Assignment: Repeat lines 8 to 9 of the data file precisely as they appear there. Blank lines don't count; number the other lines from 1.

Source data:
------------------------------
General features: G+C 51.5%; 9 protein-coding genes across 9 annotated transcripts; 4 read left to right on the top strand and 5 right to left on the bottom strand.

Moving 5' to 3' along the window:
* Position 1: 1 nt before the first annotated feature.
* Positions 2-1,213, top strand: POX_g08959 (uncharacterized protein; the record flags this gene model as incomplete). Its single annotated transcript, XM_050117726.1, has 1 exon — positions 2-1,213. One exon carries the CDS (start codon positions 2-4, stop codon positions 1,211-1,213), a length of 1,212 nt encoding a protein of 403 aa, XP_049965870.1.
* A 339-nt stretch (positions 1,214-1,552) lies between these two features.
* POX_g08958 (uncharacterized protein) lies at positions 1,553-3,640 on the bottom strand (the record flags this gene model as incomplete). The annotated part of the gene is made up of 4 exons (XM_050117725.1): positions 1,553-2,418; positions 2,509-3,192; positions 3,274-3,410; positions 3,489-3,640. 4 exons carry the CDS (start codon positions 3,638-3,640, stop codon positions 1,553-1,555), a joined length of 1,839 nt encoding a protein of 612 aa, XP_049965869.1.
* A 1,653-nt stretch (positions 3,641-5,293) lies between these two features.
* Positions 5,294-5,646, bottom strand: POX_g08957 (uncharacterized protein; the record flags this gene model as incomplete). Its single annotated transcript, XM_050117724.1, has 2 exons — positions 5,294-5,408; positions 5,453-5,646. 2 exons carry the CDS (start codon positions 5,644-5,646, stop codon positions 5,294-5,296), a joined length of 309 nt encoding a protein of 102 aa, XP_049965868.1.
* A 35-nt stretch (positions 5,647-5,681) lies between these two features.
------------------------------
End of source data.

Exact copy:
* Positions 5,294-5,646, bottom strand: POX_g08957 (uncharacterized protein; the record flags this gene model as incomplete). Its single annotated transcript, XM_050117724.1, has 2 exons — positions 5,294-5,408; positions 5,453-5,646. 2 exons carry the CDS (start codon positions 5,644-5,646, stop codon positions 5,294-5,296), a joined length of 309 nt encoding a protein of 102 aa, XP_049965868.1.
* A 35-nt stretch (positions 5,647-5,681) lies between these two features.